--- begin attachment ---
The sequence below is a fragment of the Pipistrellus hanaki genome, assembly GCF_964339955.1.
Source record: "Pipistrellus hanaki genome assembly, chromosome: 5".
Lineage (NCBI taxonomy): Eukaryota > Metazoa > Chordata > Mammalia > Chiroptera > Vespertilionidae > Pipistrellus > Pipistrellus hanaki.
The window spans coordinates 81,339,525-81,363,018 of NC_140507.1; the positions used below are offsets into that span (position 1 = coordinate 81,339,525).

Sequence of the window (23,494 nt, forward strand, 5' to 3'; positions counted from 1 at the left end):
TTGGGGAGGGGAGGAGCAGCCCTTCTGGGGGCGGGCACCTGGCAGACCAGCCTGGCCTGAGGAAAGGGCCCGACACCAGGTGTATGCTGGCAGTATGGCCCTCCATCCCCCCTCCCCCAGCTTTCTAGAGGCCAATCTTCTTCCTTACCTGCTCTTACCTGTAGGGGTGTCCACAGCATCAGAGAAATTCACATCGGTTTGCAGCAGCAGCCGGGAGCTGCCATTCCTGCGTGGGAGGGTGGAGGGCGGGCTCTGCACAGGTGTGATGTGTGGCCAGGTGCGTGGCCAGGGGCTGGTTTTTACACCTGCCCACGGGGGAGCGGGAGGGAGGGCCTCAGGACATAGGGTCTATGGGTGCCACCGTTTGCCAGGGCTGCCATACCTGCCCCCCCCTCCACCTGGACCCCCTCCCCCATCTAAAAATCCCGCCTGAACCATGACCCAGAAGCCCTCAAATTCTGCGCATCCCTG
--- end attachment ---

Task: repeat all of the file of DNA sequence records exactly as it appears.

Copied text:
The sequence below is a fragment of the Pipistrellus hanaki genome, assembly GCF_964339955.1.
Source record: "Pipistrellus hanaki genome assembly, chromosome: 5".
Lineage (NCBI taxonomy): Eukaryota > Metazoa > Chordata > Mammalia > Chiroptera > Vespertilionidae > Pipistrellus > Pipistrellus hanaki.
The window spans coordinates 81,339,525-81,363,018 of NC_140507.1; the positions used below are offsets into that span (position 1 = coordinate 81,339,525).

Sequence of the window (23,494 nt, forward strand, 5' to 3'; positions counted from 1 at the left end):
TTGGGGAGGGGAGGAGCAGCCCTTCTGGGGGCGGGCACCTGGCAGACCAGCCTGGCCTGAGGAAAGGGCCCGACACCAGGTGTATGCTGGCAGTATGGCCCTCCATCCCCCCTCCCCCAGCTTTCTAGAGGCCAATCTTCTTCCTTACCTGCTCTTACCTGTAGGGGTGTCCACAGCATCAGAGAAATTCACATCGGTTTGCAGCAGCAGCCGGGAGCTGCCATTCCTGCGTGGGAGGGTGGAGGGCGGGCTCTGCACAGGTGTGATGTGTGGCCAGGTGCGTGGCCAGGGGCTGGTTTTTACACCTGCCCACGGGGGAGCGGGAGGGAGGGCCTCAGGACATAGGGTCTATGGGTGCCACCGTTTGCCAGGGCTGCCATACCTGCCCCCCCCTCCACCTGGACCCCCTCCCCCATCTAAAAATCCCGCCTGAACCATGACCCAGAAGCCCTCAAATTCTGCGCATCCCTG